FisMat2017 - Submission - View

Abstract's title: Gravitational measurements with simultaneous atom interferometers
Submitting author: Giulio D'Amico
Affiliation: Università di Firenze, INFN
Affiliation Address: Dipartimento di Fisica e Astronomia, Università di Firenze - INFN Sezione di Firenze, Via Sansone 1, 50019 Sesto Fiorentino, Italy
Country: Italy
Oral presentation/Poster (Author's request): Oral presentation
Other authors and affiliations: Gabriele Rosi, Luigi Cacciapuoti, Fiodor Sorrentino, Marco Prevedelli, Su Zhan, Guglielmo Maria Tino
Abstract

Atom interferometry [1] is a fast developing field which provides high-performance quantum sensors. Several applications are possible for these devices ranging from tests of fundamental physics (e.g. Einstein Equivalence Principle tests), metrology (e.g. measurement of the Newtonian gravitational constant G [2]), precise determination of accelerations and rotations, inertial navigation, geodesy, geophysics and engineering prospecting.

Our experimental apparatus is a vertical gravity gradiometer [3]. Rubidium cold-atom clouds are launched at different heights inside the interferometric region to probe the vertical acceleration profile due to gravity. With two or three vertically separated simultaneous interferometers, we can measure the gravity gradient and curvature [4] over different baselines.

The set up has recently performed a quantum test of the Weak Equivalence Principle comparing the free fall acceleration of atoms in two distinct hyperfine states and in their coherent superposition [5]. The quantum aspects of the WEP, remained untested so far, are made accessible by the superposition state which has no classical counterpart.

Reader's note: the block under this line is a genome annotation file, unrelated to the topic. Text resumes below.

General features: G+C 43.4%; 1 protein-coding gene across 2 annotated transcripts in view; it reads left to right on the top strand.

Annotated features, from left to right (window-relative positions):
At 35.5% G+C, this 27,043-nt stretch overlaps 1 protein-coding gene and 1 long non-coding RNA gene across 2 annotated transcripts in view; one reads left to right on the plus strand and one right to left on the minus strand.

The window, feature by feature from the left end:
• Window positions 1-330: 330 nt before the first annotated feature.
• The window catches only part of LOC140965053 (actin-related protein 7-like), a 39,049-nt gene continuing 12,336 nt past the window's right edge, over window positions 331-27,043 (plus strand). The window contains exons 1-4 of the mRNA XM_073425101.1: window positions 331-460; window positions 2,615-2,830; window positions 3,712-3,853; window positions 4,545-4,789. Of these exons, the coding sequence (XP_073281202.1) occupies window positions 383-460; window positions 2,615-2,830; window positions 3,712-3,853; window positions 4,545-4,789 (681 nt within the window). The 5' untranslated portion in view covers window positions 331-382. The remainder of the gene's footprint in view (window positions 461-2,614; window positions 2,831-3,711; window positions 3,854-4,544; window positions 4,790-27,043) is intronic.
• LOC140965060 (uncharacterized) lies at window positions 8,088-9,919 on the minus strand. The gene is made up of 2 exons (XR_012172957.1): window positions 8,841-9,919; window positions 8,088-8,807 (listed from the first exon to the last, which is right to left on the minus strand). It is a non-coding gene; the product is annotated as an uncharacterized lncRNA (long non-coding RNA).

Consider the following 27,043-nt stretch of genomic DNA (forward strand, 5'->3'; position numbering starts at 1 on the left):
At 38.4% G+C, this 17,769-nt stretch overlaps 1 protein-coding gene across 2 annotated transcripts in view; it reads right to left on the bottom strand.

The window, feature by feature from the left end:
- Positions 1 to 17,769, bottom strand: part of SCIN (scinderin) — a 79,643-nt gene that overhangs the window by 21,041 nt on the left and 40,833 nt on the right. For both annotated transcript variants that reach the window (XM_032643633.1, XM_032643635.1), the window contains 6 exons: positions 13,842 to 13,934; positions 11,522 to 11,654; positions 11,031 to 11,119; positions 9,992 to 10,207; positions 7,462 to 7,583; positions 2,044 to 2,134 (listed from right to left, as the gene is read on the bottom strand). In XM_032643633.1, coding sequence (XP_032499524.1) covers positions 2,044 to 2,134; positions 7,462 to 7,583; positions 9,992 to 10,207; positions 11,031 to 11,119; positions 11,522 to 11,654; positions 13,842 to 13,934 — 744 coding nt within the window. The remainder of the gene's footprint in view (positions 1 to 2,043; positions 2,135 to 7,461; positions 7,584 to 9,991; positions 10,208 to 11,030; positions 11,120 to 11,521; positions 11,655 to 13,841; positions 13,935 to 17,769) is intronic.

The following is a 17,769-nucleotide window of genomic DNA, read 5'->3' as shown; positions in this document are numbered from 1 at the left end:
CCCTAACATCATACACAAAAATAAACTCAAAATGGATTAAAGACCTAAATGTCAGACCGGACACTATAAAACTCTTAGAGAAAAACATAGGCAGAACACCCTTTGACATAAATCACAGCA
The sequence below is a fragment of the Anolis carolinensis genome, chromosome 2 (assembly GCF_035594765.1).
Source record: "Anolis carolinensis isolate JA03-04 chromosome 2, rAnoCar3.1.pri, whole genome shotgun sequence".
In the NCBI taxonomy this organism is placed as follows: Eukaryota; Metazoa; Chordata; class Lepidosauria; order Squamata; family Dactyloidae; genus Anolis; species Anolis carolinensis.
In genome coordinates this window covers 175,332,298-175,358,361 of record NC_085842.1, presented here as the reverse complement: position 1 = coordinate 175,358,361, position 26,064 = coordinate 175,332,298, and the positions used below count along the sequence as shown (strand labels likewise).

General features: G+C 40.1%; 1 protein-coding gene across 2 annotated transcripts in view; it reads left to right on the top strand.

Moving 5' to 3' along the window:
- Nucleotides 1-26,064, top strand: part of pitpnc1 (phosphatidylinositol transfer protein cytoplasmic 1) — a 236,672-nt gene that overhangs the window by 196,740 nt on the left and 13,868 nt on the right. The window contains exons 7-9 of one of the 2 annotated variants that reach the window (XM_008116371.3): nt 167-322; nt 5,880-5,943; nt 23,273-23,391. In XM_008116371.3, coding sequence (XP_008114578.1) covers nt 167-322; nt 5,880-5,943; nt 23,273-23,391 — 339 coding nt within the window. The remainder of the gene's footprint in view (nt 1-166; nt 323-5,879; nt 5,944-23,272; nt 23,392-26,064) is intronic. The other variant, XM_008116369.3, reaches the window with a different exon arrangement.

Another recent result of the setup is the experimental demonstration of a method to compensate the effects of gravity gradients in vertical atom interferometers [6]. This technique efficiently cancels the phase shift introduced by gravity gradients, which depends on the cloud initial position and velocity. The method has also been used to measure gravity gradients and curvature.

 

[1] Atom Interferometry, Proceedings of the International School of Physics Enrico Fermi, Course CLXXXVIII, edited by G. M. Tino and M. A. Kasevich (Società Italiana di Fisica and IOS Press, Amsterdam) (2014).

 

[2] G. Rosi, F. Sorrentino, L. Cacciapuoti, M. Prevedelli and G. M. Tino, “Precision

measurement of the Newtonian gravitational constant using cold atoms”, Nature 510, 518–521 (2014).

 

[3] F. Sorrentino, Q. Bodart, L. Cacciapuoti, Y.-H. Lien, M. Prevedelli, G. Rosi, L. Salvi, and G. M. Tino,Sensitivity limits of a Raman atom interferometer as a gravity gradiometer”, Phys. Rev. A 89, 023607 (2014).

 

[4] G. Rosi, L. Cacciapuoti, F. Sorrentino, M. Menchetti, M. Prevedelli and G. M. Tino, Measurement of the Gravity-Field Curvature by Atom Interferometry”, Phys. Rev. Lett. 114, 013001 (2015).

 

[5] G. Rosi, G. D’Amico, L. Cacciapuoti, F. Sorrentino, M. Prevedelli, M. Zych, Č. Brukner and G. M. Tino, Quantum test of the equivalence principle for atoms in superposition of internal energy eigenstates”, Nature Communications 8, 15529, DOI 10.1038/NCOMMS15529 (2017).

 

[6] G. D'Amico, G. Rosi, S. Zhan, L. Cacciapuoti, M. Fattori and G. M. Tino, “Cancelling gravity gradients in atom interferometry”, submitted (2017).